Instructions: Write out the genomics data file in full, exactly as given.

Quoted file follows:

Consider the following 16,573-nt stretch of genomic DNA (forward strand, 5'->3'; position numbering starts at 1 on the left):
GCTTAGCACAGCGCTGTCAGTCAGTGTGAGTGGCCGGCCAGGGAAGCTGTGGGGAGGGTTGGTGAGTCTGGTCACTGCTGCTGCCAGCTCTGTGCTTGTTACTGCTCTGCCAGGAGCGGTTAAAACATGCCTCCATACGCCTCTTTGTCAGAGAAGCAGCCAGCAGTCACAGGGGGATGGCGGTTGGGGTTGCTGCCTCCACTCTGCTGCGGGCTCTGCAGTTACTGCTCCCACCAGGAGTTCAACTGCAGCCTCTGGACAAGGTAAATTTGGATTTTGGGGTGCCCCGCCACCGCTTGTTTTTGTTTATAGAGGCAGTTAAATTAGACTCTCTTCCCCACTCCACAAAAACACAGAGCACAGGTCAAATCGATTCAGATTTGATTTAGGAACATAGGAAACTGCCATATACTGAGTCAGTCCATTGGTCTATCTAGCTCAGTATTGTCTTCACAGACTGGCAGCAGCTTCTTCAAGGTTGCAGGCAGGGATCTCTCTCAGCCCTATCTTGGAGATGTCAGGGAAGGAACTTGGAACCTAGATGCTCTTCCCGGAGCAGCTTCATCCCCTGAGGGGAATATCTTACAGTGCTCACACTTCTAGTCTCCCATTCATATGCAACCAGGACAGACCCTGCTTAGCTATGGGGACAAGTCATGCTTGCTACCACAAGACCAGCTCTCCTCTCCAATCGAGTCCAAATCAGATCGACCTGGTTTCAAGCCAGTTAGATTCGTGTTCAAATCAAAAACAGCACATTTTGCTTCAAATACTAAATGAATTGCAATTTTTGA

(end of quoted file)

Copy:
Consider the following 16,573-nt stretch of genomic DNA (forward strand, 5'->3'; position numbering starts at 1 on the left):
GCTTAGCACAGCGCTGTCAGTCAGTGTGAGTGGCCGGCCAGGGAAGCTGTGGGGAGGGTTGGTGAGTCTGGTCACTGCTGCTGCCAGCTCTGTGCTTGTTACTGCTCTGCCAGGAGCGGTTAAAACATGCCTCCATACGCCTCTTTGTCAGAGAAGCAGCCAGCAGTCACAGGGGGATGGCGGTTGGGGTTGCTGCCTCCACTCTGCTGCGGGCTCTGCAGTTACTGCTCCCACCAGGAGTTCAACTGCAGCCTCTGGACAAGGTAAATTTGGATTTTGGGGTGCCCCGCCACCGCTTGTTTTTGTTTATAGAGGCAGTTAAATTAGACTCTCTTCCCCACTCCACAAAAACACAGAGCACAGGTCAAATCGATTCAGATTTGATTTAGGAACATAGGAAACTGCCATATACTGAGTCAGTCCATTGGTCTATCTAGCTCAGTATTGTCTTCACAGACTGGCAGCAGCTTCTTCAAGGTTGCAGGCAGGGATCTCTCTCAGCCCTATCTTGGAGATGTCAGGGAAGGAACTTGGAACCTAGATGCTCTTCCCGGAGCAGCTTCATCCCCTGAGGGGAATATCTTACAGTGCTCACACTTCTAGTCTCCCATTCATATGCAACCAGGACAGACCCTGCTTAGCTATGGGGACAAGTCATGCTTGCTACCACAAGACCAGCTCTCCTCTCCAATCGAGTCCAAATCAGATCGACCTGGTTTCAAGCCAGTTAGATTCGTGTTCAAATCAAAAACAGCACATTTTGCTTCAAATACTAAATGAATTGCAATTTTTGA